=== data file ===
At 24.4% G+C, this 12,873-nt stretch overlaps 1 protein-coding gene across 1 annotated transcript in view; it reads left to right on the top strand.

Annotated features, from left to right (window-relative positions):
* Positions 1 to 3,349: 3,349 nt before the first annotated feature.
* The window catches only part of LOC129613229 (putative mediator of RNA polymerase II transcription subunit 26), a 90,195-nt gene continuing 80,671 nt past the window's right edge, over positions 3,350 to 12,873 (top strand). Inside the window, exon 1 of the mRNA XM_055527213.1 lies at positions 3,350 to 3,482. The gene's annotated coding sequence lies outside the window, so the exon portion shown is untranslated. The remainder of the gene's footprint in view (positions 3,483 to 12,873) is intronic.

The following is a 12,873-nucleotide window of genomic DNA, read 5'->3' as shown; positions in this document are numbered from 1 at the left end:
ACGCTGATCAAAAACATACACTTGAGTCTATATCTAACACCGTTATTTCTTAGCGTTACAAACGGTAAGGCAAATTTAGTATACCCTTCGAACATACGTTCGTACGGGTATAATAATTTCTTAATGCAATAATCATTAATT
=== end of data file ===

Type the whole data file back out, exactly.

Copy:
At 24.4% G+C, this 12,873-nt stretch overlaps 1 protein-coding gene across 1 annotated transcript in view; it reads left to right on the top strand.

Annotated features, from left to right (window-relative positions):
* Positions 1 to 3,349: 3,349 nt before the first annotated feature.
* The window catches only part of LOC129613229 (putative mediator of RNA polymerase II transcription subunit 26), a 90,195-nt gene continuing 80,671 nt past the window's right edge, over positions 3,350 to 12,873 (top strand). Inside the window, exon 1 of the mRNA XM_055527213.1 lies at positions 3,350 to 3,482. The gene's annotated coding sequence lies outside the window, so the exon portion shown is untranslated. The remainder of the gene's footprint in view (positions 3,483 to 12,873) is intronic.

The following is a 12,873-nucleotide window of genomic DNA, read 5'->3' as shown; positions in this document are numbered from 1 at the left end:
ACGCTGATCAAAAACATACACTTGAGTCTATATCTAACACCGTTATTTCTTAGCGTTACAAACGGTAAGGCAAATTTAGTATACCCTTCGAACATACGTTCGTACGGGTATAATAATTTCTTAATGCAATAATCATTAATT